Aid groups can do more than just link small farmers to the value chain. They can also help fix it, according to Elsa Scholte, head of corporate communication at SNV.
Value chains refer to the networks of people, organizations and activities that produce, process and deliver goods or services. SNV, a Dutch nonprofit, has been focused on strengthening those systems and making them sustainable in the developing world. One way it does that is by assuming the roles of knowledge broker, adviser, facilitator and mediator between stakeholders.
“The thing with value chains is if there’s a blockage somewhere in the chain, it goes wrong,” Scholte told Devex Editor Rolf Rosenkranz at the 2012 European Development Days. “You know you may have a great produce, that’s one, you may have a wholesaler that likes it, that’s two. But if there’s no distributor or there’s no road to transport, it still goes wrong. So you need actually organizations that can make the connections.”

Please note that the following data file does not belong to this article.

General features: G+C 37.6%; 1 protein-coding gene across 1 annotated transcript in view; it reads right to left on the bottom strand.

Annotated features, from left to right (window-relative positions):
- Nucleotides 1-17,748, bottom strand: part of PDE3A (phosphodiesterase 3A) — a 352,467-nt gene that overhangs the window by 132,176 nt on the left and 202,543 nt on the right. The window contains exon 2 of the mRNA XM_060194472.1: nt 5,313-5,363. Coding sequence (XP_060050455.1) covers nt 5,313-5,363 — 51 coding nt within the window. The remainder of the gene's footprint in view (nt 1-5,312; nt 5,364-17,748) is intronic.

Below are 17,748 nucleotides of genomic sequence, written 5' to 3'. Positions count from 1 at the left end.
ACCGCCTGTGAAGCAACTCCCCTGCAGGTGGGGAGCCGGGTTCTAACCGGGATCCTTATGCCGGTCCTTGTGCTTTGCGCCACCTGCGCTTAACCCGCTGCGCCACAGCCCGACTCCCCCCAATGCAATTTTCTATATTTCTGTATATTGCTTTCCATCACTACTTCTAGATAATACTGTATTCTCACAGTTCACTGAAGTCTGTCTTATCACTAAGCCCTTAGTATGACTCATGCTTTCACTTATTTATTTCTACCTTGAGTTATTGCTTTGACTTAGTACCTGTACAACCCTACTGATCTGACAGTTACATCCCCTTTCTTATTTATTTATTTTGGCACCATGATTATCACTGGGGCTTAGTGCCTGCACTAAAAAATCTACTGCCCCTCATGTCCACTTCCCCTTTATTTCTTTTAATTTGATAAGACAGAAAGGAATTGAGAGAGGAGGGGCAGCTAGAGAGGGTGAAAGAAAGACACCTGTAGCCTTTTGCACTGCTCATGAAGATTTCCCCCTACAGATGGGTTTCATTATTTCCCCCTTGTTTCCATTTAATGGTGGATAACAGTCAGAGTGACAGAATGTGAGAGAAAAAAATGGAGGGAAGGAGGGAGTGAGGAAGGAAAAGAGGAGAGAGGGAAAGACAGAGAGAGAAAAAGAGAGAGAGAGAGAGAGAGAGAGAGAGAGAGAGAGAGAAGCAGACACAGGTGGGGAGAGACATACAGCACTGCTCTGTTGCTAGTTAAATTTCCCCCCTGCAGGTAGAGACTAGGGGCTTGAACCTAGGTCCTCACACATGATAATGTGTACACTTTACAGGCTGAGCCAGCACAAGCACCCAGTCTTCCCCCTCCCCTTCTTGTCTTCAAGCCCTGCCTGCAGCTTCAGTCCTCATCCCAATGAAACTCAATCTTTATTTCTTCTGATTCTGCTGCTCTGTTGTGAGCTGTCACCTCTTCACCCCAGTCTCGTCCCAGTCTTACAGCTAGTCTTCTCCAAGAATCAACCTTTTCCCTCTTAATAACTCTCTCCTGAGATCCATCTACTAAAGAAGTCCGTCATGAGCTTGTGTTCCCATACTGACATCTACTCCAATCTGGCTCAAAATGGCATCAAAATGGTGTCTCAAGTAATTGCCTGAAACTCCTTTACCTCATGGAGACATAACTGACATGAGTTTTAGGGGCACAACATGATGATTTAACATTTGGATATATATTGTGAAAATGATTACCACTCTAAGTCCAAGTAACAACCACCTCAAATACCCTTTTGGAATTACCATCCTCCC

And that’s where aid groups can come in, to find, for instance, those than can supply the infrastructure, or work with the government on tax regulations to make local produce more attractive for the domestic market, she added.
Watch the conversation between Rosenkranz and Scholte on SNV’s experience in helping bring small farmers to formal markets, part of a series of conversations we video-taped with global development leaders in the center of the action at EDD12 in Brussels.